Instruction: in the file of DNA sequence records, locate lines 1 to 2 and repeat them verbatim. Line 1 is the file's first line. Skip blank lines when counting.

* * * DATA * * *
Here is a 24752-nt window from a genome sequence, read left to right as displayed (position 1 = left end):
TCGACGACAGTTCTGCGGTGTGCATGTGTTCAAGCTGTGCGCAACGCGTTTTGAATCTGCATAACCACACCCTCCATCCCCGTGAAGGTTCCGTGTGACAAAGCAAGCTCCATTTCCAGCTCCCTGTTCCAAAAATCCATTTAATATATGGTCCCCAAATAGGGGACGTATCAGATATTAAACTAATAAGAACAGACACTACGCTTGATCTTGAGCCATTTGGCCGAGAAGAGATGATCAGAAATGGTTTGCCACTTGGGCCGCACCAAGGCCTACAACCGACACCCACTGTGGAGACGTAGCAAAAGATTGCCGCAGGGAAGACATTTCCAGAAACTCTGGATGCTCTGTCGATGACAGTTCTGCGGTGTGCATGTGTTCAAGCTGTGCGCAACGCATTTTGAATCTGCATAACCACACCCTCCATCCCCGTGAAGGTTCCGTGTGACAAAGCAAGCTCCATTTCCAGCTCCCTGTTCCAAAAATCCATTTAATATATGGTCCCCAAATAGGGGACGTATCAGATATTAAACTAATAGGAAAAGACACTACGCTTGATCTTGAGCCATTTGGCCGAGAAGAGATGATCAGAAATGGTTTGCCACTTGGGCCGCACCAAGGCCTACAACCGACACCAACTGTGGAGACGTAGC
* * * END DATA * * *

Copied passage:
Here is a 24752-nt window from a genome sequence, read left to right as displayed (position 1 = left end):
TCGACGACAGTTCTGCGGTGTGCATGTGTTCAAGCTGTGCGCAACGCGTTTTGAATCTGCATAACCACACCCTCCATCCCCGTGAAGGTTCCGTGTGACAAAGCAAGCTCCATTTCCAGCTCCCTGTTCCAAAAATCCATTTAATATATGGTCCCCAAATAGGGGACGTATCAGATATTAAACTAATAAGAACAGACACTACGCTTGATCTTGAGCCATTTGGCCGAGAAGAGATGATCAGAAATGGTTTGCCACTTGGGCCGCACCAAGGCCTACAACCGACACCCACTGTGGAGACGTAGCAAAAGATTGCCGCAGGGAAGACATTTCCAGAAACTCTGGATGCTCTGTCGATGACAGTTCTGCGGTGTGCATGTGTTCAAGCTGTGCGCAACGCATTTTGAATCTGCATAACCACACCCTCCATCCCCGTGAAGGTTCCGTGTGACAAAGCAAGCTCCATTTCCAGCTCCCTGTTCCAAAAATCCATTTAATATATGGTCCCCAAATAGGGGACGTATCAGATATTAAACTAATAGGAAAAGACACTACGCTTGATCTTGAGCCATTTGGCCGAGAAGAGATGATCAGAAATGGTTTGCCACTTGGGCCGCACCAAGGCCTACAACCGACACCAACTGTGGAGACGTAGC